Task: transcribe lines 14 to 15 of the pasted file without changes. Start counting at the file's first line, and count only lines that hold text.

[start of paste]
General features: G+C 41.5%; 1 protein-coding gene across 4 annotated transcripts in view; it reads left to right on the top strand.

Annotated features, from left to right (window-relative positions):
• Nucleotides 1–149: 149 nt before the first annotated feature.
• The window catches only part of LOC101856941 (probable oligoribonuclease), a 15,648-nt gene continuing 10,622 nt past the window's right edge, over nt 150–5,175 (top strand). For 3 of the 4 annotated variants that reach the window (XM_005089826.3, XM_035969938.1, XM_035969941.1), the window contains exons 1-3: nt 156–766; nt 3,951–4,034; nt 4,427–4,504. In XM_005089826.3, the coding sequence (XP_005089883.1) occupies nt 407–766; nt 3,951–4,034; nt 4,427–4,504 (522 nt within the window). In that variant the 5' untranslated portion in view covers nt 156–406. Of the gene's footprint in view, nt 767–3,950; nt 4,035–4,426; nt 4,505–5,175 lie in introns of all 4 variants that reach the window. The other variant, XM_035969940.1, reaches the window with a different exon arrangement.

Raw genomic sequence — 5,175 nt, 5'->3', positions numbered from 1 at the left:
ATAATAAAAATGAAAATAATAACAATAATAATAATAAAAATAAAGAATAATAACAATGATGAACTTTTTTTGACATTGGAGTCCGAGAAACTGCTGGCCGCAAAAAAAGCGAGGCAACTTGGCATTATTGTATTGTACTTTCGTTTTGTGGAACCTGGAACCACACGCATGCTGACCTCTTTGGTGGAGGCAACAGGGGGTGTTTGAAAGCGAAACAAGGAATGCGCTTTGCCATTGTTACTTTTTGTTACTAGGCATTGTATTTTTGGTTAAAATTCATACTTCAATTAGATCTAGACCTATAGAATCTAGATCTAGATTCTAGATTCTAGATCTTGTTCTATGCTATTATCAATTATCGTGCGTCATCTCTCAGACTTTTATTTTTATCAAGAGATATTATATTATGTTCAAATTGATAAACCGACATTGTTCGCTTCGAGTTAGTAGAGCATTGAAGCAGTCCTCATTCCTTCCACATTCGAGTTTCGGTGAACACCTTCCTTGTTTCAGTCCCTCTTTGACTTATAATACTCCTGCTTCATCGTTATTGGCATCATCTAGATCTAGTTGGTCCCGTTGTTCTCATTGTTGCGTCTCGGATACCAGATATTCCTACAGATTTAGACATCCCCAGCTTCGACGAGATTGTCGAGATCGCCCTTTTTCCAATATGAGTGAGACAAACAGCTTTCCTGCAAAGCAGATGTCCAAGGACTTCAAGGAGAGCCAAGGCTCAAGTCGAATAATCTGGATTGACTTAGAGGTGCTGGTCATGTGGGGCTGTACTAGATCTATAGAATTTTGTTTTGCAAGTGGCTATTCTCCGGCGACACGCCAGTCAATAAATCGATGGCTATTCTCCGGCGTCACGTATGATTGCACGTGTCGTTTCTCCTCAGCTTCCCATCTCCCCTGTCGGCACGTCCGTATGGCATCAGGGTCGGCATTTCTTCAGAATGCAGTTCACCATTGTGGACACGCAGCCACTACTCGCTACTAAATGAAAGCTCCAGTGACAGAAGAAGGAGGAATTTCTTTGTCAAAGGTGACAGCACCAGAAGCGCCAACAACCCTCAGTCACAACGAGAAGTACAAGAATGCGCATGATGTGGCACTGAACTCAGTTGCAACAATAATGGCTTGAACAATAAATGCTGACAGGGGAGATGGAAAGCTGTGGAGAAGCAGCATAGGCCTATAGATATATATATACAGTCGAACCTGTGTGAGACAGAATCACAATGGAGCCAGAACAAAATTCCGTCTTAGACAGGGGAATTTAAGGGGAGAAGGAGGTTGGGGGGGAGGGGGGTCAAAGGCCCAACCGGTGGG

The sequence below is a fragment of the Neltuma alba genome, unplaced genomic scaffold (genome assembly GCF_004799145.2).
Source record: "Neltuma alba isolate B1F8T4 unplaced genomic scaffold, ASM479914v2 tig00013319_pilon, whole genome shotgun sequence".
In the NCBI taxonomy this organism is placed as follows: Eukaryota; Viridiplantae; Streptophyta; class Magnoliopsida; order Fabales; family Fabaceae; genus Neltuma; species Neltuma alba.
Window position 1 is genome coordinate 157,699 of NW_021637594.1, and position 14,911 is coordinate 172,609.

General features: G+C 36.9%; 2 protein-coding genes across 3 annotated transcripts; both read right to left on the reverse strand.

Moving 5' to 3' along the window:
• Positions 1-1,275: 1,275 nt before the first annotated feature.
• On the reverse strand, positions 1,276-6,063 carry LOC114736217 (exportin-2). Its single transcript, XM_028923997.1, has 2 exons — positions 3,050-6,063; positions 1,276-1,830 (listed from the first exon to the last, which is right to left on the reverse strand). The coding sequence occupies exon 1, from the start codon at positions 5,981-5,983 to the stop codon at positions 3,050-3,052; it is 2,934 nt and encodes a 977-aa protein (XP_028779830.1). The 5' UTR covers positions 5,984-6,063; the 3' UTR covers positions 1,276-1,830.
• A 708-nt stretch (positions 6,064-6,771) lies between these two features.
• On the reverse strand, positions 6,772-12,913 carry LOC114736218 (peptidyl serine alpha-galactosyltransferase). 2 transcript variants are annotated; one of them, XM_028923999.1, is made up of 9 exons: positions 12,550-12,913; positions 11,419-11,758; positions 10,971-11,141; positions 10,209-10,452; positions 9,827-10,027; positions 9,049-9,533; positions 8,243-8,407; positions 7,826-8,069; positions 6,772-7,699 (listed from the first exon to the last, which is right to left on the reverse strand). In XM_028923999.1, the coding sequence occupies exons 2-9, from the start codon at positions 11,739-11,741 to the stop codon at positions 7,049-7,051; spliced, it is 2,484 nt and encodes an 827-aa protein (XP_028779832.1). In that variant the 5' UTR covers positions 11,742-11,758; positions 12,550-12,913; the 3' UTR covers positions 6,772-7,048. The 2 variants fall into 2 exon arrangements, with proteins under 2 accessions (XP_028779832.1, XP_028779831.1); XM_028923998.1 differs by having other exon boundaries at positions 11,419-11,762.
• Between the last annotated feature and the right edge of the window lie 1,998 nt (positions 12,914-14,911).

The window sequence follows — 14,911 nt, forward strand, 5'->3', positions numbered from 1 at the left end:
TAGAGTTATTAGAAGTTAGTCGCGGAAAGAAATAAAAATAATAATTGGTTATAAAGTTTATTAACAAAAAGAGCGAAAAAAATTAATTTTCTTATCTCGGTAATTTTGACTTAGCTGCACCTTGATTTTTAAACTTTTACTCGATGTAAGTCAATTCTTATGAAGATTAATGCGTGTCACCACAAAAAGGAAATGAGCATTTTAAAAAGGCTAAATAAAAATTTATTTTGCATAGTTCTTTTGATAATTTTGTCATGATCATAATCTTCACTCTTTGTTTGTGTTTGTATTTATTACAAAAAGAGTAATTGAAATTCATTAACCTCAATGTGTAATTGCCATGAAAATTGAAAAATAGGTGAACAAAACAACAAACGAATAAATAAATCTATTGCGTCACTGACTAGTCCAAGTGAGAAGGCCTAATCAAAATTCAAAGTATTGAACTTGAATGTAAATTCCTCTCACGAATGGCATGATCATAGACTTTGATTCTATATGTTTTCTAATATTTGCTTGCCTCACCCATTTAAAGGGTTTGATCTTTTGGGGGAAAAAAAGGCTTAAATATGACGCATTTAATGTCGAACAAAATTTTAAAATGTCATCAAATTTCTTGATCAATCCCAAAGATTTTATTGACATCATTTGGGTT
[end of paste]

• On the reverse strand, positions 1,276-6,063 carry LOC114736217 (exportin-2). Its single transcript, XM_028923997.1, has 2 exons — positions 3,050-6,063; positions 1,276-1,830 (listed from the first exon to the last, which is right to left on the reverse strand). The coding sequence occupies exon 1, from the start codon at positions 5,981-5,983 to the stop codon at positions 3,050-3,052; it is 2,934 nt and encodes a 977-aa protein (XP_028779830.1). The 5' UTR covers positions 5,984-6,063; the 3' UTR covers positions 1,276-1,830.
• A 708-nt stretch (positions 6,064-6,771) lies between these two features.